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The Cambridge Companion to Vaughan Williams (Cambridge Companions to Music) Paperback – 14 Nov 2013
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'The fourteen chapters take a variety of differing approaches to the process of exploring Vaughan William's life, work and broader cultural and social surroundings, so that the total result gives a genuine sense of 'something for everyone' … A thoughtful and informative companion.' Malcolm Hayes, BBC Music Magazine
'A challenging and a stimulating read.' Gramophone
' All the essays here are valuable and often insightful … A really fine book about a great composer and a great man.' Classical Music
An icon of British national identity and one of the most widely performed twentieth-century composers, Ralph Vaughan Williams has been as much misunderstood as revered. This Companion presents new perspectives on the composer's music, cultural context and reception in Britain and beyond, and includes interviews with major living composers.See all Product description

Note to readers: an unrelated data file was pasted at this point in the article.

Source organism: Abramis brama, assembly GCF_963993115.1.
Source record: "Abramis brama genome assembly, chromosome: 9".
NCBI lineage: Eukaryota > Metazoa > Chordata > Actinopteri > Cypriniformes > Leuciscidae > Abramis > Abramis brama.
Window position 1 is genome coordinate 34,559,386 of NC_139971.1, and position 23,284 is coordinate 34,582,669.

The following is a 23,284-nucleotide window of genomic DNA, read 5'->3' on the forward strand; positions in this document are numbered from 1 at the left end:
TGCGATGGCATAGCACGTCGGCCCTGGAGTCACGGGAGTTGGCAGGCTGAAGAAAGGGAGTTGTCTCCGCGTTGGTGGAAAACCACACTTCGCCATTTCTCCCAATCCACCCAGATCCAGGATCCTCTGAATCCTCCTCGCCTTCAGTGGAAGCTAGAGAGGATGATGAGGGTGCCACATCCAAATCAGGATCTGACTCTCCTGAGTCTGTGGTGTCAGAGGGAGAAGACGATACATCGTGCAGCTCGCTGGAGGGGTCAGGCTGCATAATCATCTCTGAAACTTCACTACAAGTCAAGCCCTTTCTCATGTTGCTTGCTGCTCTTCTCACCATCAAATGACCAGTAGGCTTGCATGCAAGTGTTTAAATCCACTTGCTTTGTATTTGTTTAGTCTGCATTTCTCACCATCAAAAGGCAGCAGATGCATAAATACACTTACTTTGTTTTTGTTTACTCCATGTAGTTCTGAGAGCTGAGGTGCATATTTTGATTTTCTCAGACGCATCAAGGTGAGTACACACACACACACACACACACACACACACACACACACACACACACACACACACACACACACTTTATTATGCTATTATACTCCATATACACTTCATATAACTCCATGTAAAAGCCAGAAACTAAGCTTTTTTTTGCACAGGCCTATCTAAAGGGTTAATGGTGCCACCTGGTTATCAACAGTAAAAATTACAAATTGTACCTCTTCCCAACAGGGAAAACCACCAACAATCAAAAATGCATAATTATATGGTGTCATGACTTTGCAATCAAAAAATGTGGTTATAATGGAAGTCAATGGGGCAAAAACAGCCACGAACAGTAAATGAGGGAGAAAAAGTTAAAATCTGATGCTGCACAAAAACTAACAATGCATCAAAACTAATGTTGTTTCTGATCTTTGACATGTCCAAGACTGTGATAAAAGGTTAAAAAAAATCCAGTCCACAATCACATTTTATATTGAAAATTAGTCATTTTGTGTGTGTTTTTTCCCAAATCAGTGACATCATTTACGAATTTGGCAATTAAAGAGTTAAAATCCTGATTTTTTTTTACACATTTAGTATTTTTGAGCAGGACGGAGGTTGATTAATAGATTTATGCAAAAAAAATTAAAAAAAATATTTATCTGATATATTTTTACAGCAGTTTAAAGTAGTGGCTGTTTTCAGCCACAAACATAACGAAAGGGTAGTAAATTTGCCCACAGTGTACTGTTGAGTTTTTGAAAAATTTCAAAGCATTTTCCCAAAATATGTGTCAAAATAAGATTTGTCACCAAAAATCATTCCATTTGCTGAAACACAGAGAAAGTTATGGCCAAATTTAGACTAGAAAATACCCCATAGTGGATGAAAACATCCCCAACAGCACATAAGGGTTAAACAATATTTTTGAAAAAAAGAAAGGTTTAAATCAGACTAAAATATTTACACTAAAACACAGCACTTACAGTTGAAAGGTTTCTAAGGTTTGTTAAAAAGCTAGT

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‘The Cambridge Companion to Vaughan Williams’ comprises an introduction followed by fourteen chapters spread over three parts: I. ‘Forging a Path, 1890-1925’, which covers “the emergence of his beliefs and values, musical style and critical reputation”; II. ‘Work by Genre’; and III. ‘Activism, Reception & Influence’. The book’s only illustrations are musical examples.
The five-page introduction summarily chronicles the neglect of this composer since his death, but also the subsequent resurgence of interest in the last couple of decades. (That more needs to be done is made plain to me by the fact that whereas the Danes have released DVDs of all of Nielsen’s symphonies together with a disc of his life, the only VW symphony available on DVD at the time of writing is the eighth.) What follows is only a summary review (due to reasons of space) of the contents of each of the book’s chapters in the order in which they appear.
The first is by Julian Onderdonk, entitled ‘The Composer & Society: Family, Politics, Nation’. The title hints at a standard concise biography of the man. Instead we have an invigorating essay that plays with the view of VW’s iconic status as a national composer. Onderdonk manages to dig deep under popular misconceptions, seeking a balance between his seemingly opposing radical and establishment personas. The essay skilfully shines a light on the age’s “covert cultural politics”.